Modular origami uses many identical modules joined without tape or glue to make a larger shape. It's a great type of origami to practice, because in general the modules are pretty simple and the result is impressive. This Instructable will show you how to make a Sonobe module assemble the modules into some different polyhedra.
A lot of people think that origami is either about folding animals, or only for little kids. One of my aims in creating this Instructable is to introduce other people to the world of origami, and add a popular and well-known origami pattern to the Instructables library.
I'm sorry that the format is a little awkward -- I made the diagrams in Inkscape and then found out that it's fussy to save them as jpegs and that they look better as pdfs anyway. On the other hand, you can print them out easily.
Let me know what you think!
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Step 1: Bibliography
These modules were created by Mitsunobu Sonobe, and so we call them Sonobes.These units first appeared in the book Origami for the Connoisseur, by Kunihiko Kasahara and Toshie Takahama.
There are many ways to put them together, which you can find on the web at http://members.shaw.ca/gtarigan/sonobe/index.html One of them, using only three units, was created by Toshie Takahama, and so we call this assembly Toshie's Jewels in her honor. Another way to assemble the Sonobes was created by Stephan T. Lavavej, instructions for which you may find on his website, http://nuwen.net/poly.html, since they are much clearer with his photographs.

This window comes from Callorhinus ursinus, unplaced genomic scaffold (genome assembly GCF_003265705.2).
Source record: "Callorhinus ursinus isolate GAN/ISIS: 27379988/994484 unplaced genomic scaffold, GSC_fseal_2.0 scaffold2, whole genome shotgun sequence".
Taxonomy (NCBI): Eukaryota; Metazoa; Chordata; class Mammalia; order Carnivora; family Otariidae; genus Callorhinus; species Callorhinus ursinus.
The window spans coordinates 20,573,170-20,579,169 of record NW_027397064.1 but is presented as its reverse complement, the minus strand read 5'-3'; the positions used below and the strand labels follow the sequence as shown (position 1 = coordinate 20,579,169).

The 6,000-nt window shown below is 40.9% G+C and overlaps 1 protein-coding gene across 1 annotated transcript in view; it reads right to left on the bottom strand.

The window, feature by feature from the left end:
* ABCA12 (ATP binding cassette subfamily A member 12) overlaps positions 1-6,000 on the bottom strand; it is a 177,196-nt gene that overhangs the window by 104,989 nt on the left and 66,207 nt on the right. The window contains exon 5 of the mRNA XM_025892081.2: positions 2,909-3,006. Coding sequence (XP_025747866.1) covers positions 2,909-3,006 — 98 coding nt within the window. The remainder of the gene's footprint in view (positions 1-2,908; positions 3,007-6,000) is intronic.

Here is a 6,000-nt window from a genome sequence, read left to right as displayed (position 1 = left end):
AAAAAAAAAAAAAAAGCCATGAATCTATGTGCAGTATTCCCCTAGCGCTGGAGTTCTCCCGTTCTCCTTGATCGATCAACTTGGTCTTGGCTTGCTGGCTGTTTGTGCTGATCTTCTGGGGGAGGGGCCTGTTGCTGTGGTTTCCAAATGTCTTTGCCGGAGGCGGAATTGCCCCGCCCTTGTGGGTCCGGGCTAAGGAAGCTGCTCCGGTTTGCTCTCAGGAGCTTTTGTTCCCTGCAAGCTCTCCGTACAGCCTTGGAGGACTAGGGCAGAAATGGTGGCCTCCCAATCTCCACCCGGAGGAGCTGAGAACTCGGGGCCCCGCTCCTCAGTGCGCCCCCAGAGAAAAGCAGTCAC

There are also a bunch of ways you can make the modules which add interest to the final product. Some of these may be found on Meenakshi Mukerji's website at http://www.geocities.com/mmukhopadhyay/creation/sonobe.html The last time I looked, only two of the links worked, but there are some good pictures. Another interesting site is http://www.fortunecity.com/meltingpot/alabama/179/sonobe_unit.html, which focuses on cubes.
Finally, if you want some more pictures of how to assemble the modules and a handy table of some of the things you can make with them, try http://home.comcast.net/~meenaks/diagrams/sonoassm.pdf for another diagram by Meenakshi Mukerji.
Step 2: Origami Basics
The first step is to find some paper. If you're going to fold really small modules, you'll want real origami paper because it's thinner than copy paper. Otherwise, you can choose whatever type of paper you like. I'd recommend starting with squares that are at least 1.5-2", but once you've gotten the module down you can use any size paper you like. Only one side of the paper will be visible in this variation.
The attached pdf file has some basic fold instructions: all origami patterns will use these terms, so learn them well. I've also attached a jpeg version, but it's harder to read.
Step 3: Sonobe Module
In this step, you'll fold your first Sonobe module. How many you fold depends on what shape you'd like to end up with. View the attached pdf for the diagram.
Step 4: Assembly
These pdfs will show you some ways to assemble your Sonobe modules. "Assembly" shows you how to make a cube, and "Octohedron" shows how to assemble a stellated octahedron or icosahedron. And, yes, I do realize that I spelled the file name wrong.